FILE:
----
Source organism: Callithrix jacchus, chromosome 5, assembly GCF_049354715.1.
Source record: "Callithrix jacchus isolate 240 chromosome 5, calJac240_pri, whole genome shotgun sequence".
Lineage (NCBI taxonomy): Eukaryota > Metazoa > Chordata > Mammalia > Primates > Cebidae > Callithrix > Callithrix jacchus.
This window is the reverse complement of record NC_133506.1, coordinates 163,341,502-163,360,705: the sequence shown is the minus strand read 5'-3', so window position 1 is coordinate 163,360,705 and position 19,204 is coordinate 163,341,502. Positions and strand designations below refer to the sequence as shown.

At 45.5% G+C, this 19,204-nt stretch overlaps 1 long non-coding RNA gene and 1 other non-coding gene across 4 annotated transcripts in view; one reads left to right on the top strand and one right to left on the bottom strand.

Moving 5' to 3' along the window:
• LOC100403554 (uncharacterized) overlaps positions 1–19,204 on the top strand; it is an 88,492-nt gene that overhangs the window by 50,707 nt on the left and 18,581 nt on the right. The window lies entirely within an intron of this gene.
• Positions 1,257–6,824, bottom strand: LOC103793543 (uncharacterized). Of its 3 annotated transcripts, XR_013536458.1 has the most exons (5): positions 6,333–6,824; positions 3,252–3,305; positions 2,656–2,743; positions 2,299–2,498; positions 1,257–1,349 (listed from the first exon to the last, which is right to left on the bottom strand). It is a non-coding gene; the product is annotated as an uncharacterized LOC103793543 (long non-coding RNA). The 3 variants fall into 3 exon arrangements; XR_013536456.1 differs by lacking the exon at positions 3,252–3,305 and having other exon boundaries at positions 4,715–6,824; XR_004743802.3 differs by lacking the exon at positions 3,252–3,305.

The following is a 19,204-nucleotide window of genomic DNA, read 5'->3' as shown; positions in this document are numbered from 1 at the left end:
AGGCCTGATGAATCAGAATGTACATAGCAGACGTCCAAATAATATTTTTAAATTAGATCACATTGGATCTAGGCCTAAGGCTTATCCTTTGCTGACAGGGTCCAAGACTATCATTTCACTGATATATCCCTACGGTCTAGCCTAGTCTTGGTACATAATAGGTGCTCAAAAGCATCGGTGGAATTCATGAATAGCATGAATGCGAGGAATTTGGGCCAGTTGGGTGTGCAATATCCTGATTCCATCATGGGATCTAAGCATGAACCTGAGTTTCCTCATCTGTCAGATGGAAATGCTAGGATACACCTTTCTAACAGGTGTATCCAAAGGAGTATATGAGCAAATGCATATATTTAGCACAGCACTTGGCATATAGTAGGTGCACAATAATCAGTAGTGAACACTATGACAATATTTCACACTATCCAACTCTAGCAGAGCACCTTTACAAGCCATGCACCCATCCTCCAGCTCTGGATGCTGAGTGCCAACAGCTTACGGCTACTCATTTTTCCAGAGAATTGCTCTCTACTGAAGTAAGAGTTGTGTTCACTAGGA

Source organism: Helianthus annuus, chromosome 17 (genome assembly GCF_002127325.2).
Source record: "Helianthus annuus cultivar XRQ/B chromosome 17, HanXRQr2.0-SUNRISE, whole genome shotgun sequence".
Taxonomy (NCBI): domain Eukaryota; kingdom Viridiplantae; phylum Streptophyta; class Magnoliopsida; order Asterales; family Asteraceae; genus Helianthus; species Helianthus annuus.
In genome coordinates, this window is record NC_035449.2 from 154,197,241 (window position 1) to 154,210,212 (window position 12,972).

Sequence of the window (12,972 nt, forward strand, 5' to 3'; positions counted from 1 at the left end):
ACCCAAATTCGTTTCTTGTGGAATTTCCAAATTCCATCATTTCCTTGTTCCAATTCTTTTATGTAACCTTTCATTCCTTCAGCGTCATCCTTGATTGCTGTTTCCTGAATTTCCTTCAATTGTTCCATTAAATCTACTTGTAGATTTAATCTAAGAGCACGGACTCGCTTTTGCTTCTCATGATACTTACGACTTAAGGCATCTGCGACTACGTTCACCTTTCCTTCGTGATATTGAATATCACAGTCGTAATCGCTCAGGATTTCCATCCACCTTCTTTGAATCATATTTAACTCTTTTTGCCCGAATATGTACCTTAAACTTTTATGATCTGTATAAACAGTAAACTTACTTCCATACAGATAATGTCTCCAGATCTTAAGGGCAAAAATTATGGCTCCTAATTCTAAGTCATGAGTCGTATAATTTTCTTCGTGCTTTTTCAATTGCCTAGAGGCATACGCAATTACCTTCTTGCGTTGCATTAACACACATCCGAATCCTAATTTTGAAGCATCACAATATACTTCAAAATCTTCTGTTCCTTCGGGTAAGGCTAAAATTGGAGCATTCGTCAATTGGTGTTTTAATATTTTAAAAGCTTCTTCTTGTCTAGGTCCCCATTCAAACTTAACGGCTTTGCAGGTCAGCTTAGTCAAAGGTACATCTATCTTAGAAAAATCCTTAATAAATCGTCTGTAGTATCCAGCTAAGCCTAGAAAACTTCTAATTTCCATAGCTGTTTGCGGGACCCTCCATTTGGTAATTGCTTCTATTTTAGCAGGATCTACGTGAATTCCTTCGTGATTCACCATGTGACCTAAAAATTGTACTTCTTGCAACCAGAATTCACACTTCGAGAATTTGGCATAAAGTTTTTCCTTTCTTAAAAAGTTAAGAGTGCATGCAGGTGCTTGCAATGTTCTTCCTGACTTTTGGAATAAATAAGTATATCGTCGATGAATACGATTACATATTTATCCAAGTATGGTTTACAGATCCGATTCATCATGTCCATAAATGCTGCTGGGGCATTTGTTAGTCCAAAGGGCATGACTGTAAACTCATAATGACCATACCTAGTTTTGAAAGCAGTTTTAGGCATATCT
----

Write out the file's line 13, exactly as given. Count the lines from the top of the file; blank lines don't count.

Taxonomy (NCBI): domain Eukaryota; kingdom Viridiplantae; phylum Streptophyta; class Magnoliopsida; order Asterales; family Asteraceae; genus Helianthus; species Helianthus annuus.